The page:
Hadassah-University Medical Center in Jerusalem has achieved a groundbreaking feat in the treatment of multiple myeloma, meaning the second-most common blood cancer. Through an innovative approach utilizing CAR-T (Chimeric Antigen Receptor T-Cell) therapy, which enhances the immune system of the patient to fight cancer, the treatment has shown remarkable success. According to The Jerusalem Post, over 90% of the 74 patients treated at Hadassah entered complete remission.
The treatment was developed over years of experimentation. It now represents strong hope for patients who previously faced a dire prognosis. The complexity of production and treatment limits availability, as only one patient per week currently undergoes experimental therapy.
Prof. Polina Stepansky explained as The Jerusalem Post quotes:
We have evidence of a very positive overall response rate with minimal side effects, and they are mild,
These are dramatic results. This is a huge hope for patients with a disease that has not yet had a cure.
The scientist also explained, as the same source quotes:
Moreover, Hadassah developed a more sophisticated and advanced treatment than that offered in the world. As the first and only institution in Israel that develops, manufactures and delivers CAR-T treatment, Hadassah is actually leading the field that will enable the development of future treatments with CAR T cells for the benefit of patients with other types of cancer.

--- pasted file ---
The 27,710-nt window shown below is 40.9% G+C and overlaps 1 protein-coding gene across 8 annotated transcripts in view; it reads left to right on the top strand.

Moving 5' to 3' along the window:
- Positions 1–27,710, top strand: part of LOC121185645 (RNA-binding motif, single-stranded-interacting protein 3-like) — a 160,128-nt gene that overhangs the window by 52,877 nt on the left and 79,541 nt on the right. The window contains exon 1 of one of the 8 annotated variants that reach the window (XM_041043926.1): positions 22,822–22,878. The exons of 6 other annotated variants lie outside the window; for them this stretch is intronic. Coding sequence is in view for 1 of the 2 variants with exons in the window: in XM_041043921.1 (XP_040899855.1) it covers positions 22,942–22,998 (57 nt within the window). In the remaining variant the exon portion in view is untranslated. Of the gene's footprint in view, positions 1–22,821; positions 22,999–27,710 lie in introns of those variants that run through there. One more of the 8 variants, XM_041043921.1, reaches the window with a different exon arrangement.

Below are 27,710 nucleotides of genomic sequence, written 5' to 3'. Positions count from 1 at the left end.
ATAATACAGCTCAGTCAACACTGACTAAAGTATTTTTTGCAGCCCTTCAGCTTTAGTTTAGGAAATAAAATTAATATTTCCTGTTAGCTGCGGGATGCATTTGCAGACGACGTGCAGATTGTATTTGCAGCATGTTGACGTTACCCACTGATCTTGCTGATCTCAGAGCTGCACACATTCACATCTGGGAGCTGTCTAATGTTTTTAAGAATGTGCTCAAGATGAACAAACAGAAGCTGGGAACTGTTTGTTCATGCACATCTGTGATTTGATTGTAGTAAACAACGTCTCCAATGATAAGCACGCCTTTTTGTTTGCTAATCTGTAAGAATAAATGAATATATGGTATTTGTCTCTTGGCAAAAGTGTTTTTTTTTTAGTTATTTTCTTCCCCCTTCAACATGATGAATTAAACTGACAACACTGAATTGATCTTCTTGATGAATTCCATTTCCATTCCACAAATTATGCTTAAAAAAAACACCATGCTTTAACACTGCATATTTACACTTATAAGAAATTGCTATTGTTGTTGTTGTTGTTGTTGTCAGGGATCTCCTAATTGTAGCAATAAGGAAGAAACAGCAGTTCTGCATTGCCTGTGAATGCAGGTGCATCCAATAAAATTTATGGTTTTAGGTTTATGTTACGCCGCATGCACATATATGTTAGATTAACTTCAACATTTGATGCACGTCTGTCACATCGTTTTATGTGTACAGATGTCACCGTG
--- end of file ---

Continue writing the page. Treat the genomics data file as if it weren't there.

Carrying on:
Plans are underway to provide the treatment in the United States and potentially gain commercial approval within a year. The breakthrough represents a significant advancement in oncology research, as it offers new possibilities in the fight against blood cancer.
It’s important to keep in mind that the treatment in question remains at an experimental level.
There are many types of cancer out there in the world, as the disease can affect various organs and tissues in the human body. Cancer can be categorized into broad groups based on the organ or tissue of origin, such as breast cancer, lung cancer, colorectal cancer, and leukemia, just to name a few.